Cyberporn & Society Intro

Cyberporn & Society

What follows is the introduction to a collection of readings for a course by the same name. The reader is available from Amazon; buy a copy and help boost the sales rank up above 1.8 million. (Who says sex sells?)


The reaction to scholarly pursuit of issues surrounding pornography is paradoxical. On the one hand, many see it as being far too trivial to be a valid interest for the social researcher or student. On the other, some see it as being one of the most important—often negative—influences of modern society. This paradox is familiar to those who study popular culture. Television, video games, the internet—all are seen as being too trivial to be worthy of serious study. Pornography, as we now know it, has helped shape ideas of sexuality in culture, freedom of expression, feminism, and public policy throughout much of the twentieth century, and the influence of sexually-related communication and symbolism goes back much further.

That influence has become even greater over the past two decades. In a song from the 2003 Broadway show, Avenue Q, a puppet sings this chorus:

The internet is for porn,
The internet is for porn,
Why do you think the net was born?
Porn, porn, porn.

The prevalence of pornography on the internet comes as a surprise to almost no one. Indeed, many were probably introduced to the internet through the controversy surrounding the Communications Decency Act, which aimed to protect children from pornographic images online. Those who have followed the development of the net have noted that adult sites were often the first to try new ways of using the technology, and experimented with things like video streaming and online payment that eventually diffused to other sites. This intimate relationship between pornography and technology extends beyond the internet itself, to home video recording, photography, and other technologies.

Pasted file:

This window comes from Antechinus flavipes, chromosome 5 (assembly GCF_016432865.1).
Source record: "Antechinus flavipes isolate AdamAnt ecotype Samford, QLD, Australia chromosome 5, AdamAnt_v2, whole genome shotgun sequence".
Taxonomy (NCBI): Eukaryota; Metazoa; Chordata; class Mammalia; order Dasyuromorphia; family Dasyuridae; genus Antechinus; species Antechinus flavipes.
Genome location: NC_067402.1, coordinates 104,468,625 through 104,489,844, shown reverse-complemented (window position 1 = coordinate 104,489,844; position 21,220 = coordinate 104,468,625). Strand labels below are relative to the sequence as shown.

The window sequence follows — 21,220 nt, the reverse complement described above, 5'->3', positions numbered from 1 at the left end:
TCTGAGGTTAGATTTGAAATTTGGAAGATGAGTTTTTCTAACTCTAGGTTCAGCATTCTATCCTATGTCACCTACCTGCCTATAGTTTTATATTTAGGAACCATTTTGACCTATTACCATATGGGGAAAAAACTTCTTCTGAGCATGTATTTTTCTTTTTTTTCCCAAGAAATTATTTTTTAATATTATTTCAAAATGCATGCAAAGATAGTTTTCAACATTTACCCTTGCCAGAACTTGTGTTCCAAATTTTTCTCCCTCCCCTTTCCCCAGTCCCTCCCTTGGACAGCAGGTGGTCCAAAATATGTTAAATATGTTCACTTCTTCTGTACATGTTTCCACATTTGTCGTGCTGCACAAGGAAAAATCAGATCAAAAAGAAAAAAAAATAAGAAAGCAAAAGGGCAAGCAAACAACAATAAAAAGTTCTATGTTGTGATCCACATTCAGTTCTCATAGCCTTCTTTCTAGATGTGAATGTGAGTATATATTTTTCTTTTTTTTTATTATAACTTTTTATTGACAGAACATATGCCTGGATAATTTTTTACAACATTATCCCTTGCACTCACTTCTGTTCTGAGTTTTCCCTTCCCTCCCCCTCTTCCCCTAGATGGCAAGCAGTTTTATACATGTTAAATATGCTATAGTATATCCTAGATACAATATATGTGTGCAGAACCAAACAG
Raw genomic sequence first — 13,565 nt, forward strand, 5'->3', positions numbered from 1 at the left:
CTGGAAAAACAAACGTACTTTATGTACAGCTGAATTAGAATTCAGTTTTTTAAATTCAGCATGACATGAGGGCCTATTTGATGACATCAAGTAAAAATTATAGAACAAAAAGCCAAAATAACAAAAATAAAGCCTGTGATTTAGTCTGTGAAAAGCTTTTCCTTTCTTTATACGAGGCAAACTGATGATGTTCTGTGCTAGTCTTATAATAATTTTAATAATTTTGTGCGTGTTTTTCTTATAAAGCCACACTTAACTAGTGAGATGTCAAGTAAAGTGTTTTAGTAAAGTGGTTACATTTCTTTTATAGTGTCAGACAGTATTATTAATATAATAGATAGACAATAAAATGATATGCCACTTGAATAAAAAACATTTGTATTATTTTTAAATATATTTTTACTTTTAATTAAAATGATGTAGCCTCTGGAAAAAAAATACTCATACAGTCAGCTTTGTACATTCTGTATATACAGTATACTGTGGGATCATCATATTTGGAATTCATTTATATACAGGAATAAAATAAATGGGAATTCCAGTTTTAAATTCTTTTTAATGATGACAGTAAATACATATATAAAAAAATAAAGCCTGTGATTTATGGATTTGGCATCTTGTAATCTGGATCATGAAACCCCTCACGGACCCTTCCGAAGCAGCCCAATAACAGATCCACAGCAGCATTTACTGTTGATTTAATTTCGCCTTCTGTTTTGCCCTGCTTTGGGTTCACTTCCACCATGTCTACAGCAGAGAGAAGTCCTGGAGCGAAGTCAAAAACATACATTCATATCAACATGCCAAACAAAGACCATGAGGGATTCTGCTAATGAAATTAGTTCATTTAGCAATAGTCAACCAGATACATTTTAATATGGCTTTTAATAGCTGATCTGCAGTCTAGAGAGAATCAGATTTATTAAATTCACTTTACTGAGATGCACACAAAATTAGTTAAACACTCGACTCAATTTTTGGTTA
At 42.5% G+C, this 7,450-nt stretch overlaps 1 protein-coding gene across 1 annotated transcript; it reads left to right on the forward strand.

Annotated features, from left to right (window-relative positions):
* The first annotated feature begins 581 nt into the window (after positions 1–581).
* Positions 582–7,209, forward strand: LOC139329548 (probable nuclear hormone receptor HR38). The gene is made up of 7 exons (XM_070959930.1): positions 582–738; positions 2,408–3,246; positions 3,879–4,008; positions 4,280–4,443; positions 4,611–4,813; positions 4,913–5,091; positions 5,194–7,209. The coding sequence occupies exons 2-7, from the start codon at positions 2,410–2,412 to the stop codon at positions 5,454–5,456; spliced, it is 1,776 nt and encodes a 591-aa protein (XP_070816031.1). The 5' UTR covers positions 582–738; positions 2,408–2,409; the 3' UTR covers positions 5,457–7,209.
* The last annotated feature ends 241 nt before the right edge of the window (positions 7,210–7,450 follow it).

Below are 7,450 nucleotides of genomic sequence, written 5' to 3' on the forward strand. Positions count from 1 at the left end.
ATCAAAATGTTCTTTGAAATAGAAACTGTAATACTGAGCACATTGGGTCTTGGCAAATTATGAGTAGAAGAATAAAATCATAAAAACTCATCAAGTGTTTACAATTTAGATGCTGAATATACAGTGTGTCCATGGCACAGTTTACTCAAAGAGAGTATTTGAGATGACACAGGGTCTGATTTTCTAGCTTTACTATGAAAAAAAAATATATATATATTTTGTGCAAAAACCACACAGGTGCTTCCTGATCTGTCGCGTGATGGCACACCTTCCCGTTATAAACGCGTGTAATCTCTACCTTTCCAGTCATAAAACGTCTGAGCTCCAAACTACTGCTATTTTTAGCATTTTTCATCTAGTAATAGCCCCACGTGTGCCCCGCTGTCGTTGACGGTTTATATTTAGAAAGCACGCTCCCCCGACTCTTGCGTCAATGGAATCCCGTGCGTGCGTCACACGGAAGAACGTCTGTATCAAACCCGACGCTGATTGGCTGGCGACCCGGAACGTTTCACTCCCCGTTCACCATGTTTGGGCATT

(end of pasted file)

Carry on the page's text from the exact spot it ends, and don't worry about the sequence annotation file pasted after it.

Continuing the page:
The wider availability of pornography has led to a greater prominence in mainstream culture. In fact, it is increasingly difficult to treat adult entertainment as anything but mainstream. Adult stars are widely known, and appear in music videos and daytime talk shows. The adult industry represents a significant proportion of total entertainment revenues each year. (Just how much this may be is treated in one of the readings in this collection.) Though the majority of sales of pornography remain outside of the internet, there are indications that the greatest impact of pornography is in its adoption of new technologies; thus the title of this work. “Cyberporn” indicates the social dynamic that emerges when communication technologies are exploited to transmit and exchange pornographic materials.

A critical understanding of pornography in society is sadly lacking. It remains an issue you just do not talk about in polite company. This, however, is no excuse for it being ignored by social scientists. Cultural critics have, in the last few years, introduced undergraduate courses and texts that address some of the cultural impacts of the new pornography, though this has not spread as quickly outside of the humanities. In this short reader, I hope to provide those with an interest in how pornography now relates to society with a set of core introductory readings to help them to understand this relationship. These short readings, while providing little depth, will expose the reader to some of the questions and problems that social scientists, cultural critics, and policy-makers face in understanding cyberporn.